Alejandra de Argos by Elena Cué

Interview with Arturo Pérez-Reverte


Sidi, the latest novel by writer and Royal Spanish Academy member Arturo Pérez Reverte (Cartagena, 1951), has just been published. Sidi is the story of Rodrigo Díaz de Vivar, Cid the Champion, and where his legend begins: his leadership, his sense of honour, his courage, loyalty and dignity  but also of pride, pillaging, blood and swords. A journey through time to that Spain of hard knock men with other ideals; men of courage and strategy in warfare, in waiting, in uncertainties ...

 Autor: Elena Cué


 Arturo Perez Reverte foto por Elena Cue 

Arturo Pérez Reverte. Photo: Elena Cué


Sidi, the latest novel by writer and Royal Spanish Academy member Arturo Pérez Reverte (Cartagena, 1951), has just been published. Sidi is the story of Rodrigo Díaz de Vivar, Cid the Champion, and where his legend begins: his leadership, his sense of honour, his courage, loyalty and dignity  but also of pride, pillaging, blood and swords. A journey through time to that Spain of hard knock men with other ideals; men of courage and strategy in warfare, in waiting, in uncertainties ...

With the echo of the battle of Pinar de Tébar still sounding in my head, I talk to the author.

The 11th century, at the height of the Middle Ages, in a Spain of Moors and Christians. Sidi makes his living in exile. What is this novel about?

There are two fundamental narratives: the first is what our border was like in the 11th century, our Wild West. It was a very dangerous and unstable border, full of equally dangerous people. The second is a reflection on leadership: how a person is able to wield control, with the respect and command of an armed retinue of tough, dangerous men in a place that was no less dangerous. In other words, how someone is able to get others to follow him, even to die for him.

You  say that there are many Cids in the history of Spain, some moreso than others.

But this one is mine. I wanted to tell the story of a Cid that hadn't been told yet, especially at the moment he took shape. I came to it with all the documentation and also with all of my own personal biography. I've poured everything I know about human beings into this kind of subject. The Cid looks at the world as I look at it: I have given him my eyes. When I speak of violence, death and blood, to a certain extent I have lived them all myself.

As a war correspondent and photographer, you've covered various conflicts such as those of Libya, the Sudan, Bosnia .... And as a writer, wars are present in many of your novels. Why this fascination with war?

It isn't fascination. I left home very young, with a rucksack and a few books, and went to a war. I learnt things in a single day that might otherwise have taken me ten years to learn. I was twenty years old and had a vision of culture that allowed me to interpret war as something more than a mere spectacle of barbarism. It was nurturing in an intellectual sense. I learnt about human beings, their behaviours, the value of things. War is horrific. I was rather more fascinated by the feeling of being close to the truth of what a human being is.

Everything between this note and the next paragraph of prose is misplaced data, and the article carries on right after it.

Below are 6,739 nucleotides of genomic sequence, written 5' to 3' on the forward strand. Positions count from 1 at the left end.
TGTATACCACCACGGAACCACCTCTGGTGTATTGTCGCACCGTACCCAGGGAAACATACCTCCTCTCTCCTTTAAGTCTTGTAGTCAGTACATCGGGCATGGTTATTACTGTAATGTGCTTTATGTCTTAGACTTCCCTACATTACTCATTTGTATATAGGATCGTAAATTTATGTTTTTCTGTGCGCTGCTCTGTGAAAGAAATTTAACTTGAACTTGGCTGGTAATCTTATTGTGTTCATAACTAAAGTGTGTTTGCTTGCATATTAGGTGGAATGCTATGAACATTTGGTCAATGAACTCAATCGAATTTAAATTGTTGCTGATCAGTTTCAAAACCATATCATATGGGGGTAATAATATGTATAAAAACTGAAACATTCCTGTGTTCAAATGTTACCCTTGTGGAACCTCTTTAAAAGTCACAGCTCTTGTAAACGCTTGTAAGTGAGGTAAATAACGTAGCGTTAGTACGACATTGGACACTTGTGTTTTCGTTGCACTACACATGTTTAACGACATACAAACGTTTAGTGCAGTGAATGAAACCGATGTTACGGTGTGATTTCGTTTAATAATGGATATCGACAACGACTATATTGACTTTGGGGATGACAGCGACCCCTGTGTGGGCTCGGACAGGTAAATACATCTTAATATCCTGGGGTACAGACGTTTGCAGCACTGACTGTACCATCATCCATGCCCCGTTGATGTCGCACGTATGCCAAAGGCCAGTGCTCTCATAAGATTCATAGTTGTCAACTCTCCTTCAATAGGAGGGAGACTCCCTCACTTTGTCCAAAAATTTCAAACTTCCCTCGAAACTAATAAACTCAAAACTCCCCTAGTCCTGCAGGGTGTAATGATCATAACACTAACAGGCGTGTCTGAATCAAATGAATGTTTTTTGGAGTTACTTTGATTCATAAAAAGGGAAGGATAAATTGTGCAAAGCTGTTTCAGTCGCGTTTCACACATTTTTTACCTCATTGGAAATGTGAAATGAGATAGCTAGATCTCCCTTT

Behind the legend or the romance of the character lies the most terrible violence. In The Painter of Battles, you make a profound reflection on cruelty as an irresistible impulse. Is cruelty inherent to Man?  

Human beings are a very dangerous animal, and yes, cruel. The point is that we want the world to be a certain way: that there be rules and behavioural norms as well as moral principles, an Enlightenment that made us change the way we look at the world, or a Renaissance. But the thing is that the world isn't like that. That is a tiny part of the world. As soon as you leave its confines, you add war. That's the real world. We think everything is stable but, when you have been to Beirut or Sarajevo, you realize that all it takes is a political, economic or social crisis for everything to fall apart.

What did war give you?

War gives you consciousness, a lucidity like that of a sailor who must always be mindful of the sea. And that certainty of disaster as something possible, that the Westerner has lost, our grandparents still had it. There was at that time a greater proximity to the reality of things. I've seen violence: I've seen killing, I've seen torture, and I've been friends, too, with people who did those things. And those same people who did horrible things also did, the very same day, great things. That gives you a very different measure of things. That's what I make my novels out of.

And this novel takes place at a violent time of terrible insecurity when survival was difficult. What do you think is the price we human beings have paid for the security we enjoy today?

We're more vulnerable. There's one thing in this novel that I've tried to make stand out and that's the fact that everyone spends a lot of time on the lookout because being watchful means living or dying. Nowadays, the only thing we humans stare at is our mobiles or the television. We don't see reality. The world is a hostile place often populated by sons of ******* and that is a very fair definition of what the world is. We pay a very high price for the false security we get from not looking at reality. 

Now that you no longer take photos when dealing with war, what do you look at?

I look backwards. I have a rucksack full of memories that help me to live in a much more suspicious, much more lucid way, in the sense that you know what a dangerous place is, that even here we are in a dangerous place. That is why we can never relax and why we Westerners, instead, live lives of real deception. 

You've been a man of action. What comparison would you make between the power of experience and the mental journey from your writing desk?

There are three ways to nurture and flesh out a novel: with what you've read, what you've lived and what you imagine. When you've lived a complex life like mine, with intense doses of extreme situations, that works for writing novels too. For example, if I am describing torturing someone in Falco, a trilogy of novels about a Francoist spy who is handsome and elegant but also a son of a ***** , when Falco tortures someone, I am drawing on my memories of Angola, on my own experience.